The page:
Oregon’s Attorney General and two of the state's largest universities are part of a pair of lawsuits attempting to block a new federal rule they say will harm international students.
The Trump administration announced that visas for international students would be revoked unless they attend primarily in-person classes during the fall semester.
Normally, such students are required to receive most of their instruction on-campus, but the rule was suspended in the spring as U.S. colleges shifted to remote learning due to the coronavirus. With plans for the upcoming academic year in flux, the federal government said they’d no longer waive the rule.
Oregon Attorney General Ellen Rosenblum, as well as leaders at Oregon State University and the University of Oregon, say the decision could jeopardize the status of more than 10,000 students in the state.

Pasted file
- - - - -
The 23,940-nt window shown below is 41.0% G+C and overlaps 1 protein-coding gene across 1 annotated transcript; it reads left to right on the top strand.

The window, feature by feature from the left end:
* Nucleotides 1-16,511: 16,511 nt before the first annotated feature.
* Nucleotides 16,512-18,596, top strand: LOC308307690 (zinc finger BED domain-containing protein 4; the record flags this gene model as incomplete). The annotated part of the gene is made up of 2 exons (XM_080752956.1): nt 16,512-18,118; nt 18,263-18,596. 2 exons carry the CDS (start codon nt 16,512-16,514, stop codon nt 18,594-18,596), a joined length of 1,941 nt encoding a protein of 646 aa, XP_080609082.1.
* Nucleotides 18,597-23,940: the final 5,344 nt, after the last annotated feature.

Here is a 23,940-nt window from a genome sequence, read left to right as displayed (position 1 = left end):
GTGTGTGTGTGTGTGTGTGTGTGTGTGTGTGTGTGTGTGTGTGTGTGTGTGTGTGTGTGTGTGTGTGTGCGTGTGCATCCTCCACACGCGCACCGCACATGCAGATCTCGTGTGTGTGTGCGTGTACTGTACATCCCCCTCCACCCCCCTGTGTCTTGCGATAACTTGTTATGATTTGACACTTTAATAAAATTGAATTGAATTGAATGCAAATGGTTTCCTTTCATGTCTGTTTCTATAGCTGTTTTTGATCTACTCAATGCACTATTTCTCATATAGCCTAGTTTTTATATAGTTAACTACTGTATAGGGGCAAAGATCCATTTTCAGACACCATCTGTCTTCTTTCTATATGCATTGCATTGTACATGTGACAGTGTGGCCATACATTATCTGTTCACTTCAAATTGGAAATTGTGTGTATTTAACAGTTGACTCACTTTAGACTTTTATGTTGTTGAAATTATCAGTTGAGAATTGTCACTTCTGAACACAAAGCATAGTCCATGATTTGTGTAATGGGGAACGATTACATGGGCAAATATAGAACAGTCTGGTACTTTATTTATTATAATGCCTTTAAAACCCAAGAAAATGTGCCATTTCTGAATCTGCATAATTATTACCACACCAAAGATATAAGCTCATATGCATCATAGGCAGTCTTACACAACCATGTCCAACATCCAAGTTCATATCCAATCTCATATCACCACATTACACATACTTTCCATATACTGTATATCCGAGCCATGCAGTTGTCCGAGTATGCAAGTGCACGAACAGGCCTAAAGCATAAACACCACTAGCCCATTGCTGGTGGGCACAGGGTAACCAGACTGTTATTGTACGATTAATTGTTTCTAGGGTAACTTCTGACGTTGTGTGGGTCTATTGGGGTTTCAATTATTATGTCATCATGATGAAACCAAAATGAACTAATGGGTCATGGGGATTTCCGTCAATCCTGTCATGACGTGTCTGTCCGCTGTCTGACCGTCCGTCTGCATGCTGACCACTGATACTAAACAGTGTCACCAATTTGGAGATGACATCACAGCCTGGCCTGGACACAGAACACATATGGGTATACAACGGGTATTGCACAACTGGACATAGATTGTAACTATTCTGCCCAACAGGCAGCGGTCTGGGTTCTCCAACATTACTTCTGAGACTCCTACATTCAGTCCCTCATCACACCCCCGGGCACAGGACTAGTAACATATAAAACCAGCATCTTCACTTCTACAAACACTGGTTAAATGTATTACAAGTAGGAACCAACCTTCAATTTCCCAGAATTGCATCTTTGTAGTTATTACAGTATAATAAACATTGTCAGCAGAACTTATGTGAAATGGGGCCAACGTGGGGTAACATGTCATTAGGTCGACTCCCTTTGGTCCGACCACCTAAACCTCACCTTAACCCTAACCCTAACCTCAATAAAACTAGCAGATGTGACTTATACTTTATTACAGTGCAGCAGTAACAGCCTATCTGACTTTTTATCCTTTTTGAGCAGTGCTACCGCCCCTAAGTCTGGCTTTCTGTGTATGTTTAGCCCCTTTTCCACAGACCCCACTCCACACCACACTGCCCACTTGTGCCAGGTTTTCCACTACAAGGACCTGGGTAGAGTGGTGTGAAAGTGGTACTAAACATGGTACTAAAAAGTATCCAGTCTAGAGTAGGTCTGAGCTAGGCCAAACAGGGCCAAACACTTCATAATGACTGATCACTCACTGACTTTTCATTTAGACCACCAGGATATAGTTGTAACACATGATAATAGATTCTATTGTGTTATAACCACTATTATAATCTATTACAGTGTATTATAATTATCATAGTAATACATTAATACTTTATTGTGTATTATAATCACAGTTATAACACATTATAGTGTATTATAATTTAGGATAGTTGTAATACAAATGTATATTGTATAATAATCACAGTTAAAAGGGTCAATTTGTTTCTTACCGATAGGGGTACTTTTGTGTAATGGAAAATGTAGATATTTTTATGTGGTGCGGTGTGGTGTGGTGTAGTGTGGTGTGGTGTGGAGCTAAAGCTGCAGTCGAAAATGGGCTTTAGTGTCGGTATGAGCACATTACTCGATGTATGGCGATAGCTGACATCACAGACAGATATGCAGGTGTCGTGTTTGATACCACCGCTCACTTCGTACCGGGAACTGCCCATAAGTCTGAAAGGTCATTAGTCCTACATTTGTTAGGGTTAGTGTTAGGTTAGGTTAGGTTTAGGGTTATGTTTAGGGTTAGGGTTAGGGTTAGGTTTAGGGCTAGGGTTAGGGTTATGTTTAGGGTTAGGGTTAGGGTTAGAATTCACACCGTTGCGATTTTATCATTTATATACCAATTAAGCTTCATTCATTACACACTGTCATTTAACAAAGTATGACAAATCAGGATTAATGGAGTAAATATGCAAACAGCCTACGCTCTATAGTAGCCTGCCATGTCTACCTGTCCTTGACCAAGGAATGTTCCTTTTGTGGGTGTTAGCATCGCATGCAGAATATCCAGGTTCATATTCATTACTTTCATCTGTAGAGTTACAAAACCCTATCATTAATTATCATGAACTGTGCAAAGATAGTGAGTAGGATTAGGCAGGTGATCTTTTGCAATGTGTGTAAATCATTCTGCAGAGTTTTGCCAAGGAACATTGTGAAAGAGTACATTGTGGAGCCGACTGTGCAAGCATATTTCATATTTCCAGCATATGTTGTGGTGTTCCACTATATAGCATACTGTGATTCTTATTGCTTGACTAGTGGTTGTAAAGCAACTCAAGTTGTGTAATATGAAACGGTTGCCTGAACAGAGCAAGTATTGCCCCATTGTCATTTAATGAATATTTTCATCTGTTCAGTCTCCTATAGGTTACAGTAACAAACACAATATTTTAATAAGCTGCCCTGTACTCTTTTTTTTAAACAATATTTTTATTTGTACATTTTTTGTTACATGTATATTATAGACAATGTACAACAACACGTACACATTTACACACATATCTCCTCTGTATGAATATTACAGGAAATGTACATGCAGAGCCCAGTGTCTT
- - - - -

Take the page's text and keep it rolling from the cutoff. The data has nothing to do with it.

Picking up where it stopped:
The schools and the Attorney General have joined a pair of multi-state, multi-school lawsuits seeking an injunction. They say the requiring in-person classes could put the health of international students at risk.
“If we do not quickly stop this rule from going into effect, our higher education system will be dramatically changed," said Rosenblum. "Thousands of Oregon international students who are supposed to start classes in a few weeks will risk deportation, and may lose entirely their access to education in the United States."
"If enacted, the federal order will force students to return to their home countries during a global pandemic and to relocate to their home countries – many of which have unstable political and public health conditions," said OSU president F. King Alexander.
OSU and the U of O, along with Western Oregon University, are also among 180 schools that filed an amicus brief last week in support of a separate lawsuit filed by Harvard and MIT.